9. The loaded wire guide of claim 8, further including a plurality of embolic coils loaded on the mandril wire guide at the distal segment, wherein a first stiffness measurement of a first coil of the plurality of embolic coils is different than a second stiffness measurement of a second coil of the plurality of embolic coils.
10. The loaded wire guide of claim 9, wherein each of the plurality of embolic coils is frictionally engaged with the outer surface of the mandril wire guide to maintain a relatively fixed position of the embolic coil relative to the mandril wire guide while the mandril wire guide is being maneuvered to the delivery site.
11. A method of delivering an embolic coil to a delivery site within a patient with an embolic coil delivery system that includes a flexible elongate body having a distal segment; an embolic coil loaded on the flexible elongate body at the distal segment and contacting an outer surface of the flexible elongate body; a delivery catheter sized to advance over the flexible elongate body during an embolic coil delivery procedure, wherein a distal segment of the delivery catheter contacts the embolic coil during the embolic coil delivery procedure; a delivery sheath positioned over the embolic coil, and including a distal end attached to the flexible elongate body; wherein a distal end of the delivery sheath is removably attached to the flexible elongate body a proximal segment of the delivery sheath at a tear away section located at an axial position of the flexible elongate body distally spaced from the embolic coil; wherein the flexible elongate body, the embolic coil and the delivery sheath move together as a unit to a delivery site wherein the embolic coil delivery system has a first configuration in which the embolic coil is covered by the delivery sheath, and a second configuration in which the proximal segment is detached from the distal end of the delivery sheath at a tear away section, and the embolic coil is uncovered and out of contact with the proximal segment, and the method comprising steps of:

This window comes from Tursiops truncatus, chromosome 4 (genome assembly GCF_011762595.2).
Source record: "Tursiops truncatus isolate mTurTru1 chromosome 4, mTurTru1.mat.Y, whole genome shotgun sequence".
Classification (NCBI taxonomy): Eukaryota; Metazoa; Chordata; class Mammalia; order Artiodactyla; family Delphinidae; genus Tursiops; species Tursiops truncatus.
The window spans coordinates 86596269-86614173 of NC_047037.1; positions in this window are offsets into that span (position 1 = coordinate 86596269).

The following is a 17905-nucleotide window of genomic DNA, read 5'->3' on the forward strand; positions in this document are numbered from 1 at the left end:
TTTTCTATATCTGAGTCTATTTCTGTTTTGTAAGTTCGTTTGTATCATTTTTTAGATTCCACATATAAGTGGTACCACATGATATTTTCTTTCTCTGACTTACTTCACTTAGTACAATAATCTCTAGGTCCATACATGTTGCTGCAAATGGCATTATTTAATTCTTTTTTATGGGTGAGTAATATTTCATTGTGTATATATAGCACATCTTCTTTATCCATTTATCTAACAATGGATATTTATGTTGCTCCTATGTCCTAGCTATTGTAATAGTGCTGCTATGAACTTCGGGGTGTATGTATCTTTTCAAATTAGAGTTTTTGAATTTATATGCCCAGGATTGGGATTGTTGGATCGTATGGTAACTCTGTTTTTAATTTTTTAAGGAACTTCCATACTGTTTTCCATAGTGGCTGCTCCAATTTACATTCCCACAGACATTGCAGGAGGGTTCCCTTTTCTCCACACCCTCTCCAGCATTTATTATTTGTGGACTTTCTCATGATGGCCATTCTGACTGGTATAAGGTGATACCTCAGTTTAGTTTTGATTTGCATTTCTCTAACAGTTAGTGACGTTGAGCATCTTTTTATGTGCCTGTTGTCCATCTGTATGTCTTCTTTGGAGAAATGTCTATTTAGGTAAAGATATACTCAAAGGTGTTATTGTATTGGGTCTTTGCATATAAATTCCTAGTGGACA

loading the embolic coil around an outer surface of a distal segment of a flexible elongate body;
advancing the distal segment of the flexible elongate body through the patient vessel to the delivery site with the embolic coil loaded on the distal segment; and
unloading the embolic coil from the flexible elongate body at least in part by advancing the delivery catheter over the flexible elongate body and contacting the embolic coil with a distal segment of the delivery catheter; and
wherein the embolic coil is frictionally engaged with the outer surface of the flexible elongate body to maintain a relatively fixed position of the embolic coil relative to the flexible elongate body while the distal segment of the flexible elongate body is being maneuvered to the delivery site during the advancing step; and